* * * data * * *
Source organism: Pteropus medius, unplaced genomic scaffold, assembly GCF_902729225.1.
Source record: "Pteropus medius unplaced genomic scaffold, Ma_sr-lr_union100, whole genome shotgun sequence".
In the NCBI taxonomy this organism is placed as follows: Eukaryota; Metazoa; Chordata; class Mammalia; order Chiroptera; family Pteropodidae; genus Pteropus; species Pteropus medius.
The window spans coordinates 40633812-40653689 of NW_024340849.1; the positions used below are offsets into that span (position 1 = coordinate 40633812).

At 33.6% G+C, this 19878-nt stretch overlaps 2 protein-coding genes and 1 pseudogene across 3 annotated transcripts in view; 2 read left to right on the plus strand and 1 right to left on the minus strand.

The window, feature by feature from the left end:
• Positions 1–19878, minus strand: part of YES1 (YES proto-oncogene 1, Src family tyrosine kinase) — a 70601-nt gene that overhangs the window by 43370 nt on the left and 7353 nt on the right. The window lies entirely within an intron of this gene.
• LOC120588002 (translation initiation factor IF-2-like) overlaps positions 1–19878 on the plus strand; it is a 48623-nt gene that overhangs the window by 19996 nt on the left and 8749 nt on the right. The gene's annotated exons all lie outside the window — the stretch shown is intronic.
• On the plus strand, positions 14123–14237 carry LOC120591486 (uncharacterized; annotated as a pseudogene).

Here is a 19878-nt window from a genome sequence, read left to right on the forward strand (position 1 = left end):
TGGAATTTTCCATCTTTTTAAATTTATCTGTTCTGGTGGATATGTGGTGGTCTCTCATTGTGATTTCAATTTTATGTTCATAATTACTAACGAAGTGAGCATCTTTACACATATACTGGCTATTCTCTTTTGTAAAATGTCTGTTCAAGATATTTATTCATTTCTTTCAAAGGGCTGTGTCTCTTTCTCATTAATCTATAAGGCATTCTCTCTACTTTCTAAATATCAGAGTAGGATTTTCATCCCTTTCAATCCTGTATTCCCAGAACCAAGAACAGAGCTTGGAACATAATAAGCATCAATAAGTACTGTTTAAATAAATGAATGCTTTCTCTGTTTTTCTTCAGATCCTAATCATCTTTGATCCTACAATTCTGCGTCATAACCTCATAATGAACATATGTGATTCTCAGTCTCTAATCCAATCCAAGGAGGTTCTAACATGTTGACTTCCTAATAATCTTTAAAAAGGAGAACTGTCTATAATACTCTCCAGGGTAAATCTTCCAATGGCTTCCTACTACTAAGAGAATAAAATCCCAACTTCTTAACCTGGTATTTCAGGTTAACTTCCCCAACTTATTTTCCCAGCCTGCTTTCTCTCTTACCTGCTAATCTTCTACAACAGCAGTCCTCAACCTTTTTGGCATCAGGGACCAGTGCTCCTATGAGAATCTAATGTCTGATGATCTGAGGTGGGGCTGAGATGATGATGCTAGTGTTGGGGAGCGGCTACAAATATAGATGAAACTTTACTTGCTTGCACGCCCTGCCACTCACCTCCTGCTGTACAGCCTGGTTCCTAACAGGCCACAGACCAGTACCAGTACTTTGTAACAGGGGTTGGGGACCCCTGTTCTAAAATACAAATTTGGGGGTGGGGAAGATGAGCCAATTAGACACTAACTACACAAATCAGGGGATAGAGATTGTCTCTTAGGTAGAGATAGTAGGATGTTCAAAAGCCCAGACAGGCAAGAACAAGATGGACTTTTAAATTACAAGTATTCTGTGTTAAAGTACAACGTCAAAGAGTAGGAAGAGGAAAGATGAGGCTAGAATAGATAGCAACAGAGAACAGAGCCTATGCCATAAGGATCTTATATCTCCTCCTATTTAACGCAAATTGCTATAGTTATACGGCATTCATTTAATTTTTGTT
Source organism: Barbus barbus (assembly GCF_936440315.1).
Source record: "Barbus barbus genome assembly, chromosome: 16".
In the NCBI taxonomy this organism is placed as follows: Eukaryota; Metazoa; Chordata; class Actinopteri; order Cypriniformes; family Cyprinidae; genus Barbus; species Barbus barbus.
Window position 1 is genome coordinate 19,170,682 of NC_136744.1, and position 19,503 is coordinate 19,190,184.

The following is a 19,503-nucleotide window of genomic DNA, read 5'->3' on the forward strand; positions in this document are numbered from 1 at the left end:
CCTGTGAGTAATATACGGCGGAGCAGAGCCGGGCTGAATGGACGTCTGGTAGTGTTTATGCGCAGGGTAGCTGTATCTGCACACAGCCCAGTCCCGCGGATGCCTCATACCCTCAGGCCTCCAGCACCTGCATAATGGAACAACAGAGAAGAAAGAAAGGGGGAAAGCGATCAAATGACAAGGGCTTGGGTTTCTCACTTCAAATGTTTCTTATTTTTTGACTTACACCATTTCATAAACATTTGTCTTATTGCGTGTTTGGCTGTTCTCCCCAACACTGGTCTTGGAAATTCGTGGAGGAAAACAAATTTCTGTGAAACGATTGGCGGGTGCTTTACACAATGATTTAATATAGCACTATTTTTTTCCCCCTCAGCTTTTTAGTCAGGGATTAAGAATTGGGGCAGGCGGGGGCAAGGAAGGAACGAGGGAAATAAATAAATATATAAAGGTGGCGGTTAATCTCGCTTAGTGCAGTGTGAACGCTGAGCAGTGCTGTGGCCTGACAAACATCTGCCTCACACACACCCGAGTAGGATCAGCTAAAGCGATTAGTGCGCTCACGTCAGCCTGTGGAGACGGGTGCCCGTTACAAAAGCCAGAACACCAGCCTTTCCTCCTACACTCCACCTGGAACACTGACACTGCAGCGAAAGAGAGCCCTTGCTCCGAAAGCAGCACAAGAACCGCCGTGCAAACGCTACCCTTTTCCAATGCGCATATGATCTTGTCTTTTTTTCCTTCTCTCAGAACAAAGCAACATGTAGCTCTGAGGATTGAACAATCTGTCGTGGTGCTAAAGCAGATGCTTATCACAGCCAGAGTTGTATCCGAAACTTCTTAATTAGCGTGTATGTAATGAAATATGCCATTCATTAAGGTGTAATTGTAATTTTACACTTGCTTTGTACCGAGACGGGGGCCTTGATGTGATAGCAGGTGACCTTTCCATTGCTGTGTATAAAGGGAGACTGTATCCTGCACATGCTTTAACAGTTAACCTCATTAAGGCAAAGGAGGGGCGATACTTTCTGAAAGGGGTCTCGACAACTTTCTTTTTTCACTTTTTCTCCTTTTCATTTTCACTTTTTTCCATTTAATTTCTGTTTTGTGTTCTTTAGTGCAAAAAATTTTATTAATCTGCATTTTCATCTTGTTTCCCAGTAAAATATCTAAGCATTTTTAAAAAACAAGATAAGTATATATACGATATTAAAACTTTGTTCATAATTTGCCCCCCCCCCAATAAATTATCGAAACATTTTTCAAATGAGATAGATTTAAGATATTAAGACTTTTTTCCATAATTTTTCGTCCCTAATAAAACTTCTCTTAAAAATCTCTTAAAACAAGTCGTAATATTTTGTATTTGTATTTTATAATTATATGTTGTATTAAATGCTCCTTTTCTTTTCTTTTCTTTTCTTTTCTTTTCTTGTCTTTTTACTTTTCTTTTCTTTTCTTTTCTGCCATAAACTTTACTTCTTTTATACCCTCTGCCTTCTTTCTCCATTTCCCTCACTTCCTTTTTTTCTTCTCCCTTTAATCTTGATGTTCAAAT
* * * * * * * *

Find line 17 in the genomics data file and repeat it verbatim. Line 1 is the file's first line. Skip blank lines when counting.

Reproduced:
CCTGTGAGTAATATACGGCGGAGCAGAGCCGGGCTGAATGGACGTCTGGTAGTGTTTATGCGCAGGGTAGCTGTATCTGCACACAGCCCAGTCCCGCGGATGCCTCATACCCTCAGGCCTCCAGCACCTGCATAATGGAACAACAGAGAAGAAAGAAAGGGGGAAAGCGATCAAATGACAAGGGCTTGGGTTTCTCACTTCAAATGTTTCTTATTTTTTGACTTACACCATTTCATAAACATTTGTCTTATTGCGTGTTTGGCTGTTCTCCCCAACACTGGTCTTGGAAATTCGTGGAGGAAAACAAATTTCTGTGAAACGATTGGCGGGTGCTTTACACAATGATTTAATATAGCACTATTTTTTTCCCCCTCAGCTTTTTAGTCAGGGATTAAGAATTGGGGCAGGCGGGGGCAAGGAAGGAACGAGGGAAATAAATAAATATATAAAGGTGGCGGTTAATCTCGCTTAGTGCAGTGTGAACGCTGAGCAGTGCTGTGGCCTGACAAACATCTGCCTCACACACACCCGAGTAGGATCAGCTAAAGCGATTAGTGCGCTCACGTCAGCCTGTGGAGACGGGTGCCCGTTACAAAAGCCAGAACACCAGCCTTTCCTCCTACACTCCACCTGGAACACTGACACTGCAGCGAAAGAGAGCCCTTGCTCCGAAAGCAGCACAAGAACCGCCGTGCAAACGCTACCCTTTTCCAATGCGCATATGATCTTGTCTTTTTTTCCTTCTCTCAGAACAAAGCAACATGTAGCTCTGAGGATTGAACAATCTGTCGTGGTGCTAAAGCAGATGCTTATCACAGCCAGAGTTGTATCCGAAACTTCTTAATTAGCGTGTATGTAATGAAATATGCCATTCATTAAGGTGTAATTGTAATTTTACACTTGCTTTGTACCGAGACGGGGGCCTTGATGTGATAGCAGGTGACCTTTCCATTGCTGTGTATAAAGGGAGACTGTATCCTGCACATGCTTTAACAGTTAACCTCATTAAGGCAAAGGAGGGGCGATACTTTCTGAAAGGGGTCTCGACAACTTTCTTTTTTCACTTTTTCTCCTTTTCATTTTCACTTTTTTCCATTTAATTTCTGTTTTGTGTTCTTTAGTGCAAAAAATTTTATTAATCTGCATTTTCATCTTGTTTCCCAGTAAAATATCTAAGCATTTTTAAAAAACAAGATAAGTATATATACGATATTAAAACTTTGTTCATAATTTGCCCCCCCCCCAATAAATTATCGAAACATTTTTCAAATGAGATAGATTTAAGATATTAAGACTTTTTTCCATAATTTTTCGTCCCTAATAAAACTTCTCTTAAAAATCTCTTAAAACAAGTCGTAATATTTTGTATTTGTATTTTATAATTATATGTTGTATTAAATGCTCCTTTTCTTTTCTTTTCTTTTCTTTTCTTTTCTTGTCTTTTTACTTTTCTTTTCTTTTCTTTTCTGCCATAAACTTTACTTCTTTTATACCCTCTGCCTTCTTTCTCCATTTCCCTCACTTCCTTTTTTTCTTCTCCCTTTAATCTTGATGTTCAAAT